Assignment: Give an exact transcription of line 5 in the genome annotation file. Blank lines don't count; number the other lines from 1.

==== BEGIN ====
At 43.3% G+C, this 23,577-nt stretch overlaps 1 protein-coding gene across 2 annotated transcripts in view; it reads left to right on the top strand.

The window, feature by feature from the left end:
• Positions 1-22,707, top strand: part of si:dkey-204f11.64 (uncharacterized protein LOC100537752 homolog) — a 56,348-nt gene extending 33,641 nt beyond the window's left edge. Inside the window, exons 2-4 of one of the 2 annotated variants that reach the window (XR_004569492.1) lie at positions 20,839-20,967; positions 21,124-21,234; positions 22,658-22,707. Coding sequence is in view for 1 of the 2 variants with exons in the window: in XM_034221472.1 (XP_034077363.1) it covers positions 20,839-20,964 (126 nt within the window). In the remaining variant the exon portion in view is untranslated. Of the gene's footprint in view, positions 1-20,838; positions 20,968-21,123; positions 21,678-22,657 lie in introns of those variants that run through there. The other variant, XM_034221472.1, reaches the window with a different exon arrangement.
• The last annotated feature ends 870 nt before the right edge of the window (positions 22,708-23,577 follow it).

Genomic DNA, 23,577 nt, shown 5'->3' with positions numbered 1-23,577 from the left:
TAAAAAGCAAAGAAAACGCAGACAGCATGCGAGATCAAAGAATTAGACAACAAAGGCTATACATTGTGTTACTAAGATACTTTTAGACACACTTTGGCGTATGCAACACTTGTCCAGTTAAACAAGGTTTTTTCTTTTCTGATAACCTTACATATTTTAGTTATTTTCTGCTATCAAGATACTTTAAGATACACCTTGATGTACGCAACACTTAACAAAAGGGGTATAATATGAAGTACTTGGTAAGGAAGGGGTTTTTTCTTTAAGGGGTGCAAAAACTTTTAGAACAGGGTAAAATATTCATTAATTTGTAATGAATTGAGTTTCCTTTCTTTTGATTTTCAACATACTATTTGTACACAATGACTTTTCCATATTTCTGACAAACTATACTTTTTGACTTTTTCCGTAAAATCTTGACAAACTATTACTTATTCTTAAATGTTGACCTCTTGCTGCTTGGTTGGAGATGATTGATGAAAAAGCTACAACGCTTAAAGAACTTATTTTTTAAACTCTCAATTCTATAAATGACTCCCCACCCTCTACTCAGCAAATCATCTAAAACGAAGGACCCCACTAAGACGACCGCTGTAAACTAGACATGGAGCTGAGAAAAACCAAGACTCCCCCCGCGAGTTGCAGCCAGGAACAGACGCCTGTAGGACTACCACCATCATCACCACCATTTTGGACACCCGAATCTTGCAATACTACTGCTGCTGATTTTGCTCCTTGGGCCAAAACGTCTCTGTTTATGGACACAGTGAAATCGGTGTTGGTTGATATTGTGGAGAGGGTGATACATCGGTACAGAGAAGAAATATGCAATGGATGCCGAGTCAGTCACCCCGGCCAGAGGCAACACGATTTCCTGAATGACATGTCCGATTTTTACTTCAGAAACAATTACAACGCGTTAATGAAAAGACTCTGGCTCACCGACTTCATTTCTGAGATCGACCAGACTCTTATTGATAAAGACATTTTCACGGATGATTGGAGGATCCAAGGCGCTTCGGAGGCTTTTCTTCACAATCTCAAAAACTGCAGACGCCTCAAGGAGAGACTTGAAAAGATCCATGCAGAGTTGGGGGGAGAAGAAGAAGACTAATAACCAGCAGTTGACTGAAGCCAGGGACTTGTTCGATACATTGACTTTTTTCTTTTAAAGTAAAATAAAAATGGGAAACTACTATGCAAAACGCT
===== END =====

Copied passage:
Genomic DNA, 23,577 nt, shown 5'->3' with positions numbered 1-23,577 from the left: